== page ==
Still before the Portuguese Revolution, BAKIN had trained East-timoreses in radio transmissions and as interpreters.
Nevertheless, while UDT and ASDT/Fretilin rapidly reached to the thousands of adepts, Apodeti wouldn't reach more than a couple of hundreds during the whole year of '74.
The support came mainly from the sucos of Guilherme Atsabe and a small Muslim community of Díli. Besides this it had no expression. The dubious personalities of it's leaders, all with criminal record and their political purposes made Apodeti in the words of East Timor's last governor, J. Lemos Pires <<an enclosed organization, with difficulties to dialogue with the people and government even worse with the opponent parties>>. Fretilin considered Apodeti illegal.
Three minor parties appeared, all more or less insignificant. The KOTA (Klibur Oan Timur Aswain), meaning "sons of the mountain warriors", was filiated in the Popular Monarchical Party of the metropolis. Remounting it's origins to the Topasses (see Ethnology of the Timorese), KOTA postulated the restoration of powers to the liurais who could trace their ancestrality back to the Topasse period in order to constitute a democratic monarchy, with the king to be elected amongst the liurais. Like KOTA, the Timorese Democratic Labour Movement hadn't a programme and agrouped only eight members, all from the same family. They wished to mobilize the working class. The Democratic Association for the integration of East Timor in Australia received money for promises of integration in Australia. It's existence was ephemerous because the Australian government departed from the idea even before the end of 1974.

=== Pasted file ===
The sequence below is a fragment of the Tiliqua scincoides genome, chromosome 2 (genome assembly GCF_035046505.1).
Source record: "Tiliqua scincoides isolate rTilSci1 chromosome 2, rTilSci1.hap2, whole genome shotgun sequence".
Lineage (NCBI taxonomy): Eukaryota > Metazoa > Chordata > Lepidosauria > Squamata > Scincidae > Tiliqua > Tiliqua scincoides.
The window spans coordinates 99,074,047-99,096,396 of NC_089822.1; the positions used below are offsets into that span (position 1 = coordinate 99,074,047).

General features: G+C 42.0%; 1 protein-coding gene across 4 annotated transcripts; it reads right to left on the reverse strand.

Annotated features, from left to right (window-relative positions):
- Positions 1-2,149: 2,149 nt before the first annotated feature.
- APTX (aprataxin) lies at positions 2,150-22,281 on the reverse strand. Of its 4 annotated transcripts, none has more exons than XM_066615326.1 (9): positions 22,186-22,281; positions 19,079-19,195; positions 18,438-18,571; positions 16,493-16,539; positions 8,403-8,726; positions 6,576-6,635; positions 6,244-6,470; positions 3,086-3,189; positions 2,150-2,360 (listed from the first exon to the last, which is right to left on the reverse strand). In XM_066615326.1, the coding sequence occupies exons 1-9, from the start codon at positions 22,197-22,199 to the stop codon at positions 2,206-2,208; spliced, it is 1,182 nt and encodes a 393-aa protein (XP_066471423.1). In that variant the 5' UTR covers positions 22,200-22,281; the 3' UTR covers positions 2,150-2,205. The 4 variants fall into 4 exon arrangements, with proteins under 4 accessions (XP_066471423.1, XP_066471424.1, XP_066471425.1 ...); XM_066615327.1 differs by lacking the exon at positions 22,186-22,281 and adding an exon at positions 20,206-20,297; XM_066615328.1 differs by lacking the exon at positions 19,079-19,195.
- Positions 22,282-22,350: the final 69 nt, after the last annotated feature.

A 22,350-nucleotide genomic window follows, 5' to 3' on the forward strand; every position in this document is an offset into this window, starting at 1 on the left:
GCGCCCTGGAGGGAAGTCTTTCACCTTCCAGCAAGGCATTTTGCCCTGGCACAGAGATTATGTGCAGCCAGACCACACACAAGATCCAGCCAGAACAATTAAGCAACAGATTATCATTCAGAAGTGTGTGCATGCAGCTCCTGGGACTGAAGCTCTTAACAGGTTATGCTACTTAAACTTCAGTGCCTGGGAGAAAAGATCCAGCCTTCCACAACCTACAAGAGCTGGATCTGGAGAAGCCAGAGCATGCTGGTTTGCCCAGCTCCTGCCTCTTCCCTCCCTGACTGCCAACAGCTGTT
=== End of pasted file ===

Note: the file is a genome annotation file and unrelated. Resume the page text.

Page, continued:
Of these parties, KOTA and the Labour party were further mentioned and precisely by the Indonesian authorities with the sole purpose to evoke that four of the five parties, which they alleged that was the majority of the East-timorese, had petitioned for integration during the Civil War.